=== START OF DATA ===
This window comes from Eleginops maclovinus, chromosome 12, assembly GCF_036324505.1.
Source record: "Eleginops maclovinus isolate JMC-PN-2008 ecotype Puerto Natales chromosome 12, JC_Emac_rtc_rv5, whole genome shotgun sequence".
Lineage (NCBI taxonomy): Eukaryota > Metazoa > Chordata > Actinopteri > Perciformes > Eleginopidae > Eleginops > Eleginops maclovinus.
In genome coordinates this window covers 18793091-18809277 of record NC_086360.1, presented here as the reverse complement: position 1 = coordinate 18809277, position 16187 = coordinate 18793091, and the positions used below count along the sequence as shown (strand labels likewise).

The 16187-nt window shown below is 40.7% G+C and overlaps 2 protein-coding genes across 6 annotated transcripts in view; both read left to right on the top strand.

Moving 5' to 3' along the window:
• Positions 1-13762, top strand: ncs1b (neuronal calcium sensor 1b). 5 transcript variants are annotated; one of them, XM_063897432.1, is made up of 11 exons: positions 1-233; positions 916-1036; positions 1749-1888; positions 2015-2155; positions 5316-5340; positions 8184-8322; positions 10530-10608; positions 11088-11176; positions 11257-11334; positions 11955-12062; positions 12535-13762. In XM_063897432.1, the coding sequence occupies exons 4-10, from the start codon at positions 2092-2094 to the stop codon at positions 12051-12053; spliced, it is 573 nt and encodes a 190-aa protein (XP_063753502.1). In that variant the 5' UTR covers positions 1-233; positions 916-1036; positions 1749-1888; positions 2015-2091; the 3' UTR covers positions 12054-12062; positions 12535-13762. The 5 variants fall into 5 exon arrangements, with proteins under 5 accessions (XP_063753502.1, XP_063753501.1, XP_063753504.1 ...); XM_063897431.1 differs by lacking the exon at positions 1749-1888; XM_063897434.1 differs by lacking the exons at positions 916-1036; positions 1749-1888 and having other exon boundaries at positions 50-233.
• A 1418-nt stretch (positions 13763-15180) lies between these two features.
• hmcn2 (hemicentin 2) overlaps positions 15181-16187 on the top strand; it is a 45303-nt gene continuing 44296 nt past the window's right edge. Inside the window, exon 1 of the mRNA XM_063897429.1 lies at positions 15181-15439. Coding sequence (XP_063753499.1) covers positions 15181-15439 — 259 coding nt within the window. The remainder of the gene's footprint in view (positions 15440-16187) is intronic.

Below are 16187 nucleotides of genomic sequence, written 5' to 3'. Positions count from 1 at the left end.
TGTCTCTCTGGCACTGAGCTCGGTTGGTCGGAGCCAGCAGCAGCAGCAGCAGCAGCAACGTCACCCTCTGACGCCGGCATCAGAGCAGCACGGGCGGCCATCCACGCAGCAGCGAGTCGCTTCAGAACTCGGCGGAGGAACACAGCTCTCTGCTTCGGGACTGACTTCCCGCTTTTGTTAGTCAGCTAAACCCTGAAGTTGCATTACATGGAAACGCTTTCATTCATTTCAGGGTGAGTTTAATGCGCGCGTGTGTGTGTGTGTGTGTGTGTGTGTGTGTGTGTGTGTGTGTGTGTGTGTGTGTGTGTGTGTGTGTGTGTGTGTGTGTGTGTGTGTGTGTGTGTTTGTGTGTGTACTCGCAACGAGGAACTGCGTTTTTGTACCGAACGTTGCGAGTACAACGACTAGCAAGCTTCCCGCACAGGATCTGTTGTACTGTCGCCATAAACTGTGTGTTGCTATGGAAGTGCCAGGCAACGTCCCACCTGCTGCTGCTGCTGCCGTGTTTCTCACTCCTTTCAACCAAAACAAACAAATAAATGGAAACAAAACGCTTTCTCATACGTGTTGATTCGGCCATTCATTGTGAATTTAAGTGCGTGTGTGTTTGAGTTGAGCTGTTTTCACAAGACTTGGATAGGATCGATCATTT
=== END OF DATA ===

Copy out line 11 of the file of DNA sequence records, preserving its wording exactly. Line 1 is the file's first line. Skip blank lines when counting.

TGTCTCTCTGGCACTGAGCTCGGTTGGTCGGAGCCAGCAGCAGCAGCAGCAGCAGCAACGTCACCCTCTGACGCCGGCATCAGAGCAGCACGGGCGGCCATCCACGCAGCAGCGAGTCGCTTCAGAACTCGGCGGAGGAACACAGCTCTCTGCTTCGGGACTGACTTCCCGCTTTTGTTAGTCAGCTAAACCCTGAAGTTGCATTACATGGAAACGCTTTCATTCATTTCAGGGTGAGTTTAATGCGCGCGTGTGTGTGTGTGTGTGTGTGTGTGTGTGTGTGTGTGTGTGTGTGTGTGTGTGTGTGTGTGTGTGTGTGTGTGTGTGTGTGTGTGTGTGTGTGTTTGTGTGTGTACTCGCAACGAGGAACTGCGTTTTTGTACCGAACGTTGCGAGTACAACGACTAGCAAGCTTCCCGCACAGGATCTGTTGTACTGTCGCCATAAACTGTGTGTTGCTATGGAAGTGCCAGGCAACGTCCCACCTGCTGCTGCTGCTGCCGTGTTTCTCACTCCTTTCAACCAAAACAAACAAATAAATGGAAACAAAACGCTTTCTCATACGTGTTGATTCGGCCATTCATTGTGAATTTAAGTGCGTGTGTGTTTGAGTTGAGCTGTTTTCACAAGACTTGGATAGGATCGATCATTT